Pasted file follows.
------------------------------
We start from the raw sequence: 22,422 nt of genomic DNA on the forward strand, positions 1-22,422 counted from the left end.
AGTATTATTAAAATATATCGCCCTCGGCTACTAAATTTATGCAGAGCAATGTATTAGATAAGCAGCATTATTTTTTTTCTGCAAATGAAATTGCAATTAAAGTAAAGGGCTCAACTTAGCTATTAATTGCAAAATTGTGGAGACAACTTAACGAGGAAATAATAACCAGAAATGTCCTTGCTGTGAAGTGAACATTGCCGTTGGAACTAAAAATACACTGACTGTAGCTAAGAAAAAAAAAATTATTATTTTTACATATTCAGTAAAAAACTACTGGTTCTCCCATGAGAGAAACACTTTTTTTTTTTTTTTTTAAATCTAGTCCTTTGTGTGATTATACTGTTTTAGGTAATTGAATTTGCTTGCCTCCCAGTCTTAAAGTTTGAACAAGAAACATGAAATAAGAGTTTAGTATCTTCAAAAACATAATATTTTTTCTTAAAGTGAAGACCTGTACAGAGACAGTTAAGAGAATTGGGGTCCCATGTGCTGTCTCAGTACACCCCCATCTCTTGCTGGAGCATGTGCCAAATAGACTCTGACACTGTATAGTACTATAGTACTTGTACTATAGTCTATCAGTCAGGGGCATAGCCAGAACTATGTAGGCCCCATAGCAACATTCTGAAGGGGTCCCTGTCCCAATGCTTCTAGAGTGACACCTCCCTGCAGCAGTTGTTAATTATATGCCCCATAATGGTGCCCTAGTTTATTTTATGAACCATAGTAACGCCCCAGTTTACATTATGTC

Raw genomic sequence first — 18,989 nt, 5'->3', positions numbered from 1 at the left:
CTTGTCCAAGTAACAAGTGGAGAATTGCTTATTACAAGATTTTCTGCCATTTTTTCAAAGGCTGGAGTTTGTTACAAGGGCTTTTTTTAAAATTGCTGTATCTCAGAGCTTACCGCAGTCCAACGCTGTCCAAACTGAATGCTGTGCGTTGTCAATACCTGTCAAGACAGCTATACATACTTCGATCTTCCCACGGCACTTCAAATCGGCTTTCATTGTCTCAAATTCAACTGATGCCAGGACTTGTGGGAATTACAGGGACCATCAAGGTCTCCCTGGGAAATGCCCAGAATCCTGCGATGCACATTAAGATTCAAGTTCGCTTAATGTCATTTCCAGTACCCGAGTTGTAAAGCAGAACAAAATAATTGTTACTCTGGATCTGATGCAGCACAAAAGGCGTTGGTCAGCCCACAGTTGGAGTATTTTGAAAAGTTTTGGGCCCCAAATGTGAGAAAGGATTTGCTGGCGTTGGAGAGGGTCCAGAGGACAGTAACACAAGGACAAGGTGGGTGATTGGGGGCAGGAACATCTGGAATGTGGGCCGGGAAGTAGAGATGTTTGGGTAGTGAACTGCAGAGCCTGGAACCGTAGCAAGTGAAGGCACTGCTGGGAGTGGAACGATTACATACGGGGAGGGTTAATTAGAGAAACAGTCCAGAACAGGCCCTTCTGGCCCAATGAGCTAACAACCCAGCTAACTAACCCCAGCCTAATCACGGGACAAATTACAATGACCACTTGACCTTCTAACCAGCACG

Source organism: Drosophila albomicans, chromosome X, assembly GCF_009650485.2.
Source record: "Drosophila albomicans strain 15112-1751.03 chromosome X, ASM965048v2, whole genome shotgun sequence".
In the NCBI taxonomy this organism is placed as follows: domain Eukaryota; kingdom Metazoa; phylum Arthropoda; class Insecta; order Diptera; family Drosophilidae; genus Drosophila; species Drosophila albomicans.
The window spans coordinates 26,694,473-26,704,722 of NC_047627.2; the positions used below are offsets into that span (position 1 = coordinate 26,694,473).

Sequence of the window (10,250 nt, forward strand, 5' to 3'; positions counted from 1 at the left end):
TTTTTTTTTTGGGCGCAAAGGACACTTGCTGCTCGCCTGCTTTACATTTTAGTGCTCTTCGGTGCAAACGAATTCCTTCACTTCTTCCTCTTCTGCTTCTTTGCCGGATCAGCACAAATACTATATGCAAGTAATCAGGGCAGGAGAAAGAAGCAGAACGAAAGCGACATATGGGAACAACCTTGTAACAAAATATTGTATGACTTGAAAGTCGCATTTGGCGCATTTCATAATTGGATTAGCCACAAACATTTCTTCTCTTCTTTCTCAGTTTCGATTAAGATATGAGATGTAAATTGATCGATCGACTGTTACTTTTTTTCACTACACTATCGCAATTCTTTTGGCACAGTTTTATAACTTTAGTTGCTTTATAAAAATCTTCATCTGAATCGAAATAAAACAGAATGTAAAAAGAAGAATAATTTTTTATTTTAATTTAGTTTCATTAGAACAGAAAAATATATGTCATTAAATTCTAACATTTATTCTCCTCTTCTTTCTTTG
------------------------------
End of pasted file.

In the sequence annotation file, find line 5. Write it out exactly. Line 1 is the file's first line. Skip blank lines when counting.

Source organism: Drosophila albomicans, chromosome X, assembly GCF_009650485.2.